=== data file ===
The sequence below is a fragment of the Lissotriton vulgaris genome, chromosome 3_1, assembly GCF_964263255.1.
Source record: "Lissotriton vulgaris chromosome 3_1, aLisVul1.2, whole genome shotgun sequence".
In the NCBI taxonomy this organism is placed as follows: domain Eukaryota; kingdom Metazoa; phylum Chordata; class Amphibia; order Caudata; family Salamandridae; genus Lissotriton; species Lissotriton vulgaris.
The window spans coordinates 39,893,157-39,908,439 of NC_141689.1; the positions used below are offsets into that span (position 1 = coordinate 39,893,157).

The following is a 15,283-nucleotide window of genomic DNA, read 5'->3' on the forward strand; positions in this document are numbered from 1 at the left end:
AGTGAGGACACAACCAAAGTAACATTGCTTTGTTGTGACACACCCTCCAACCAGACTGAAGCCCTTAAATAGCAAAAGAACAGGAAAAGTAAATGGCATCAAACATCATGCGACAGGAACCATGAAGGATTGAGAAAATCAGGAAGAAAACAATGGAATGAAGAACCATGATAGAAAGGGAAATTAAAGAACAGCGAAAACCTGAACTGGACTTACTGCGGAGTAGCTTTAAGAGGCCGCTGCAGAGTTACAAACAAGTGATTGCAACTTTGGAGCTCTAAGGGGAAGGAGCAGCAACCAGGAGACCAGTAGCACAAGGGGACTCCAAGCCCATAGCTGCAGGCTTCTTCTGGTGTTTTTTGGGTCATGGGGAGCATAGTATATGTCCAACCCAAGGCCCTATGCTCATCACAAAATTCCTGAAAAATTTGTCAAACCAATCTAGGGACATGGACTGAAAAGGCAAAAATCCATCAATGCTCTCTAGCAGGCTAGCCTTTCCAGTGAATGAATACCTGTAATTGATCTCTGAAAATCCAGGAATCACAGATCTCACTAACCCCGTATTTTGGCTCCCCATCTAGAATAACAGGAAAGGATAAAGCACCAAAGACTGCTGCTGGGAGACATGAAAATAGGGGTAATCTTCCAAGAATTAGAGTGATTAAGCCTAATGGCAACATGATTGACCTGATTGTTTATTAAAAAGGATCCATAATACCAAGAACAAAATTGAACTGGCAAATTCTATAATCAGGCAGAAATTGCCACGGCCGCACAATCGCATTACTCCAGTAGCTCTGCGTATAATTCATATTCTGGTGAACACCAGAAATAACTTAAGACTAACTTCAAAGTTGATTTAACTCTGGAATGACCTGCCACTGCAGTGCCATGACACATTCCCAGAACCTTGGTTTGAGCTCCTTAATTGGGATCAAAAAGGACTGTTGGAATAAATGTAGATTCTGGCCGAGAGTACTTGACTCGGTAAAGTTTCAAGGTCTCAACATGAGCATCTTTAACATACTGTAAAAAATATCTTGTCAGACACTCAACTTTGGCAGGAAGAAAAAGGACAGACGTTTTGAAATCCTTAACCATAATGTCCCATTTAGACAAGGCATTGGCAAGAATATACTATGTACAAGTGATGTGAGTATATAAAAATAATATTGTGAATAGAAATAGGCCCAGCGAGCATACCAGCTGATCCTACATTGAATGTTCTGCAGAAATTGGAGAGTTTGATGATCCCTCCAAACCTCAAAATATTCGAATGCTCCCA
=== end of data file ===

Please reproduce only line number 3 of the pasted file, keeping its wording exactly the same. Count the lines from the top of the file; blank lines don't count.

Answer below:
In the NCBI taxonomy this organism is placed as follows: domain Eukaryota; kingdom Metazoa; phylum Chordata; class Amphibia; order Caudata; family Salamandridae; genus Lissotriton; species Lissotriton vulgaris.